Most of the Mandinka observe Islamic rituals with little understanding of what they really mean. They view Allah as being the one supreme god. However, they also see him as inaccessible and little concerned with the daily affairs of his creation. Many of the Mandinka consult marabouts (Muslim "holy men") for healing, protective amulets, or insight into the future.

What Are Their Needs?
Life in Senegal is difficult. In rural areas, there are problems with drought and famine, as well as periodic plagues of locusts. Overuse of the farmland has also caused the soil to lose its fertility. Wells sometimes go dry for weeks or even months before the inadequate annual rainfall replenishes the water table.

Portions of scripture are available in the Mandinka language; unfortunately, however, very few of the people can read. Perhaps Christian teachers will find open doors to reach them with the Gospel.

Prayer Points

  • Ask the Holy Spirit to grant wisdom and favor to the missions agencies that are currently targeting the Mandinka.
  • Pray for the effectiveness of the Jesus film among the Mandinka.
  • Ask God to anoint the Gospel as it goes forth via radio in their area.
  • Pray that God will reveal Himself to the Mandinka through dreams and visions.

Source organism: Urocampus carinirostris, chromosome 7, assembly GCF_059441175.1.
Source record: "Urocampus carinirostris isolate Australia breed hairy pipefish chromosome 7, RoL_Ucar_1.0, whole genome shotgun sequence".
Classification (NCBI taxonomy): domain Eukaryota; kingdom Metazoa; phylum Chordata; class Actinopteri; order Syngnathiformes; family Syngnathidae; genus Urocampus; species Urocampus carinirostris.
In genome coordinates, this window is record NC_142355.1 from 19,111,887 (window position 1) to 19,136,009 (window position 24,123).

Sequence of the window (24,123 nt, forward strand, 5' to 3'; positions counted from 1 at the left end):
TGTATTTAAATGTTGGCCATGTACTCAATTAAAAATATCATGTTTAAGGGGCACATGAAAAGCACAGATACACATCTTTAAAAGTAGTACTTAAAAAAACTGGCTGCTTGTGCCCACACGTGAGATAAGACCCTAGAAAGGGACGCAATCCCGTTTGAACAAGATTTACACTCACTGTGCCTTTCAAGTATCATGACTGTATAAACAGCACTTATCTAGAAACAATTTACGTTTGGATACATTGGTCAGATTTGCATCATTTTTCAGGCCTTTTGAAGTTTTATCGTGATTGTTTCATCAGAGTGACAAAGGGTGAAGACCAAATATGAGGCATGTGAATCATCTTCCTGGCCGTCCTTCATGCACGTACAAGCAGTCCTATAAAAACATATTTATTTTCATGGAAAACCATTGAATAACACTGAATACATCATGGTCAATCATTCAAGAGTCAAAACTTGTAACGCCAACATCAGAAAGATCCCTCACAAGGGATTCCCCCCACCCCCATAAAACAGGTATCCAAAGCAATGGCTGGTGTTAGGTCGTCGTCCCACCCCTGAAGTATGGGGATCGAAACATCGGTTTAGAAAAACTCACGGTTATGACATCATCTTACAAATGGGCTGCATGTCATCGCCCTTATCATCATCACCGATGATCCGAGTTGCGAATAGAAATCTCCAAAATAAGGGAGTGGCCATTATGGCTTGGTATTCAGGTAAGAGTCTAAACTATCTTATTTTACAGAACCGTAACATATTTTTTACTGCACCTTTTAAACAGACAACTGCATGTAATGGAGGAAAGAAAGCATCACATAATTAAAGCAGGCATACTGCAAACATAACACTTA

• Pray that God will give the Mandinka believers boldness to share the love of Christ with their own people.
  • Take authority over the spiritual principalities and powers that have kept the Mandinka bound for many generations.
  • Ask God to raise up prayer teams who will begin breaking up the spiritual soil of Senegal through worship and intercession.
  • Pray that strong local churches will be planted among the Mandinka of Senegal.

See also the following related groups:
The Maninka of Guinea Bissau, Senegal, Sierra Leone, Guinea, and Liberia;
the Ivorian Malinke of Coté d'Ivoire;
the Mandinka of Gambia;
and the Malinke of Burkina Faso, Senegal, and Guinea Bissau.

Latest estimates from the World Evangelization Research Center.


  • People name: Mandinka
  • Country: Senegal
  • Their language: Mandinka
  • Population: (1990) 433,300
    (1995) 491,500
    (2000) 561,500
  • Largest religion: Muslim (Sunni) 95%
    Ethnic religionist 4.9%
  • Christians: <1%
  • Church members: 492
  • Scriptures in their own language: New Testament
  • Jesus Film in their own language: Available
  • Christian broadcasts in their own language: Available
  • Mission agencies working among this people: 2
  • Persons who have heard the Gospel: 192,200 (40%) Those evangelized by local Christians: 25,100 (6%)
    Those evangelized from the outside: 167,100 (34%)
  • Persons who have never heard the Gospel: 299,300 (60%)
  • Country: Senegal
  • Population: (1990) 7,326,500
    (1995) 8,311,600
    (2000) 9,495,200
  • Major peoples in size order: Wolof 34.7%
    Fulankunda 12.4%
    Serer-Sine 11.2%
    Tukulor 8.7%
    Mandinka 5.9%
  • Major religions: Muslim 90.5%
    Christian 5.8%
    Ethnic religionist 3.5%
  • Number of denominations: 17

© Copyright 1997
Bethany World Prayer Center